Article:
Obama said he and Vice President Joe Biden are honored to have the two participate in the inaugural ceremony.
By Kevin Bohn, CNN
Washington (CNN) – Senior members of the White House staff called key American Jewish interest groups on Sunday to tell them about the impending nomination of Chuck Hagel to be Defense Secretary and to try to answer their concerns about his record, several sources familiar with the calls told CNN.
One of the call recipients, who generally supports the nomination, who requested anonymity to freely discuss his call, told CNN the outreach shows "not only there is some concern, but the White House takes the concern seriously and wants to have the very conversation at the highest levels of the White House."
Officials are hoping the outreach will help lesson the intensity of any opposition.
Among the officials who made the calls was White House Chief of Staff Jack Lew, several sources familiar with the outreach told CNN, signifying the importance of the Jewish community to the White House as it proceeds with the Hagel pick. Lew is one of the more prominent Jews in the Obama administration.
Editor's note: Stephen Prothero, a Boston University religion scholar and author of "The American Bible: How Our Words Unite, Divide, and Define a Nation," is a regular CNN Belief Blog contributor.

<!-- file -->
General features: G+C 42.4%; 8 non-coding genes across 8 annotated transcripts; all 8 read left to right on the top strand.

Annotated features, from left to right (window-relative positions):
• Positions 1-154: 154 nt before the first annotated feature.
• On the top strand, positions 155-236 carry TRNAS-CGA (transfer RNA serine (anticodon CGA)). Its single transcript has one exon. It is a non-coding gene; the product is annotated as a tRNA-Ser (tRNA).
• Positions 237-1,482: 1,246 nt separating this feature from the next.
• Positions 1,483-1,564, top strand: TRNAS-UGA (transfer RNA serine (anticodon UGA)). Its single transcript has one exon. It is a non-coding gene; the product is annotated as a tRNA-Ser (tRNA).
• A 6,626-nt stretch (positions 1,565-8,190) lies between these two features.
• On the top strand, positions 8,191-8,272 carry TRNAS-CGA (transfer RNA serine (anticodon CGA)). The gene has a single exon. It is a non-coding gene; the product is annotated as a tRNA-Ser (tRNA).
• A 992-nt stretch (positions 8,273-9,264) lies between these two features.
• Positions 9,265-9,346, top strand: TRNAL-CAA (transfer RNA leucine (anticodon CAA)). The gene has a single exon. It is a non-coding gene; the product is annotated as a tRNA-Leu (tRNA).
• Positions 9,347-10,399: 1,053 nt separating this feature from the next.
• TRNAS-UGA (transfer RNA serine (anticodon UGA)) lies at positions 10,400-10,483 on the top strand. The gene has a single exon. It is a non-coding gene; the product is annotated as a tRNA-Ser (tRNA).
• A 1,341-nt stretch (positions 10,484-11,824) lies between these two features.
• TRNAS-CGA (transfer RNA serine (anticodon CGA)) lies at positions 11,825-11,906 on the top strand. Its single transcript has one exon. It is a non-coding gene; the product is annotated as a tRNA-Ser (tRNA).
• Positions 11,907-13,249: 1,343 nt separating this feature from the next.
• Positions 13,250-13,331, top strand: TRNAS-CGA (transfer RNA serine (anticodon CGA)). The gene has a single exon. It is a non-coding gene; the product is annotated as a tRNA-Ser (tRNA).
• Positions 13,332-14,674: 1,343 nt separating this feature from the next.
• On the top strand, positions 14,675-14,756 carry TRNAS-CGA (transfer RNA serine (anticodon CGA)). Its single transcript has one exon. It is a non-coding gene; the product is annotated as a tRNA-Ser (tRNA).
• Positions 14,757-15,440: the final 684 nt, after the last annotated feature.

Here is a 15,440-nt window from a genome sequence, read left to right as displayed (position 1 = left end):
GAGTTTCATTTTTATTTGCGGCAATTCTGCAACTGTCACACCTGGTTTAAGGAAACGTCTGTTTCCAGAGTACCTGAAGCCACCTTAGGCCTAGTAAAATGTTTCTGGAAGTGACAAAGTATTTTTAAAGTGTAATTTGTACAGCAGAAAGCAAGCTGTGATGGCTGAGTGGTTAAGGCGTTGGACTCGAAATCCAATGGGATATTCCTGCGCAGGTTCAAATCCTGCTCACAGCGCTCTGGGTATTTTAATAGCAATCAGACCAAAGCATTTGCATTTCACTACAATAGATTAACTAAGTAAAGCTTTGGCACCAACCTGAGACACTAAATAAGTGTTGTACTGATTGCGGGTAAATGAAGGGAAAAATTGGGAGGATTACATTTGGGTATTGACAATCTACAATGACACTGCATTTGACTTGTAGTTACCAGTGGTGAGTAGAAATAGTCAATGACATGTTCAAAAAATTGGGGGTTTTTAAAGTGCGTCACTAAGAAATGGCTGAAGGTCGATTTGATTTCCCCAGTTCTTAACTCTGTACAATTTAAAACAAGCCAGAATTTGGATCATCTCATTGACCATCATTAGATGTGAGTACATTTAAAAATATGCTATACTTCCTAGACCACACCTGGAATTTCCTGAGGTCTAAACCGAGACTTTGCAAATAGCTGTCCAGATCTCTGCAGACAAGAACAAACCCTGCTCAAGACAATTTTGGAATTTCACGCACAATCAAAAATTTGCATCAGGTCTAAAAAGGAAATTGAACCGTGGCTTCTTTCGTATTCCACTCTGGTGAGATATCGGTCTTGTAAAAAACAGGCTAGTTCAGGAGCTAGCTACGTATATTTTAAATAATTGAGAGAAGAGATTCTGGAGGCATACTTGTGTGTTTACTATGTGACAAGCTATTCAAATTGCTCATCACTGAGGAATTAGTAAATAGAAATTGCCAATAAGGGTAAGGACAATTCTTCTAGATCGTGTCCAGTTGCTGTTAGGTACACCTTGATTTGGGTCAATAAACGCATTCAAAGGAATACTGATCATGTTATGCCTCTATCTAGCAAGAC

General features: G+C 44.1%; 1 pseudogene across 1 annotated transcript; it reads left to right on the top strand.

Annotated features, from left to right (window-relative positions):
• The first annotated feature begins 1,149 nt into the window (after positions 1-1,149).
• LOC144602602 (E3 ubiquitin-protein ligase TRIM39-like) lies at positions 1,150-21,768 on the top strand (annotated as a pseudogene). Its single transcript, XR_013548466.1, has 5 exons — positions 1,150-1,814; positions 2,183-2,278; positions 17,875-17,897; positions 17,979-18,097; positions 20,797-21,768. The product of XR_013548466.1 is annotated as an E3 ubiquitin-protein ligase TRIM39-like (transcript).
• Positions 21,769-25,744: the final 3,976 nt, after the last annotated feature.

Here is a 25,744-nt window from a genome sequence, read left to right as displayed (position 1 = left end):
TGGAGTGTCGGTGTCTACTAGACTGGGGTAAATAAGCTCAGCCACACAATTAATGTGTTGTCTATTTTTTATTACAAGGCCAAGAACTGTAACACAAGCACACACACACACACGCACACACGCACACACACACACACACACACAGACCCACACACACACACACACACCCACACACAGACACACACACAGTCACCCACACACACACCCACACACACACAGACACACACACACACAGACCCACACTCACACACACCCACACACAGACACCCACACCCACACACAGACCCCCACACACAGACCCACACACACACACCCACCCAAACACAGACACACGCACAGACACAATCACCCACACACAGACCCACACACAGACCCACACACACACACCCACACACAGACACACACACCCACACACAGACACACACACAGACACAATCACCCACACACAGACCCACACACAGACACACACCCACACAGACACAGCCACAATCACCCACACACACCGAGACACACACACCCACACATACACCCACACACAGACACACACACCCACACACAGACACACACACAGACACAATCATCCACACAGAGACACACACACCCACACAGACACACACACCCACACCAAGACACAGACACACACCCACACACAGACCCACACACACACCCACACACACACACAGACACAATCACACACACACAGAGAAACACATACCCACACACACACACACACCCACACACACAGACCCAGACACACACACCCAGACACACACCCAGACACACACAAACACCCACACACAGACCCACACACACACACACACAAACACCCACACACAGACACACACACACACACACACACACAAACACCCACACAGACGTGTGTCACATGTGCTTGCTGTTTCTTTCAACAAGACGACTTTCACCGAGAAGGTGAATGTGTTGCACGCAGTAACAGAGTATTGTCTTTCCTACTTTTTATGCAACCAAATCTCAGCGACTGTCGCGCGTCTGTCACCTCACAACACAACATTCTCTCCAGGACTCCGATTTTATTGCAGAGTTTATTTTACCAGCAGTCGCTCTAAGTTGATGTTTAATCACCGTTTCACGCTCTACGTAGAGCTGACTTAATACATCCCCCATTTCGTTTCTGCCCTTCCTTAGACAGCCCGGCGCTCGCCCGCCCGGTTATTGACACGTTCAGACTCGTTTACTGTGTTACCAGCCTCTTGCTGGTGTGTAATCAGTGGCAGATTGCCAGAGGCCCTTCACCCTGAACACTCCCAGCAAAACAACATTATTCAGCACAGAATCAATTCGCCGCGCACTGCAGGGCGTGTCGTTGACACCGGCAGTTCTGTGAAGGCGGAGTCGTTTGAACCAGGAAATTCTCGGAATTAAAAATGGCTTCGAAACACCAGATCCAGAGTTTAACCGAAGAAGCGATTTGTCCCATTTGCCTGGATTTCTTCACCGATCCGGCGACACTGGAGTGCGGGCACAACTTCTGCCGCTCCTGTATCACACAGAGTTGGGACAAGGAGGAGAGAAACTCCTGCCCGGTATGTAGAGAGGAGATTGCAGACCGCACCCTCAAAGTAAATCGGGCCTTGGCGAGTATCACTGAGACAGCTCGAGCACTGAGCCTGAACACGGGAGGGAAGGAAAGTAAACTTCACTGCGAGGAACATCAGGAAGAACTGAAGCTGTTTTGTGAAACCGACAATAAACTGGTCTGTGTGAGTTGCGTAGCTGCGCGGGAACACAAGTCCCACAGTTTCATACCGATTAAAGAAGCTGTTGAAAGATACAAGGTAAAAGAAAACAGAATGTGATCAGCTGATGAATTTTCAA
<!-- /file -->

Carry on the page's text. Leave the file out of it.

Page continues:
By Stephen Prothero, Special to CNN
Presidents wear a lot of hats. They serve as commanders in chief. They nominate Supreme Court justices. They veto congressional legislation. Increasingly, they are also coming to serve as our pastors in chief.
In his remarks Sunday night at an interfaith service at in Newtown, Connecticut, President Barack Obama vowed to use “whatever power” he has to prevent more mass shootings, and he all but promised to push for stricter gun control laws in the next U.S. Congress. But policy was not top of mind yesterday for either the president or a grieving nation.
Editor's Note: Eric Metaxas is the author of "No Pressure, Mr. President! The Power Of True Belief In A Time Of Crisis: The National Prayer Breakfast Speech."
By Eric Metaxas, Special to CNN
(CNN)–Imagine that the president of the United States had to sit and listen to you for 30 minutes in a public setting. Imagine that he couldn't escape and had to endure whatever you said. If you disagreed with him politically, would you try to embarrass him? What would you say?
Well, this actually happened to me. A year ago I was invited to be the keynote speaker at the National Prayer Breakfast in Washington, an event attended by the president, first lady, vice president, and 3,500 other dignitaries. No one was more shocked at the invitation than I. Previous speakers include Mother Teresa, Tony Blair and Bono. No pressure.
By the way, I disagree with the president in some important ways. But as a Christian, God commands me to love those with whom I disagree, to treat them with civility and respect, as creatures made in God's image. That's a command, not a request or a suggestion. Again, no pressure.
By Dan Merica, CNN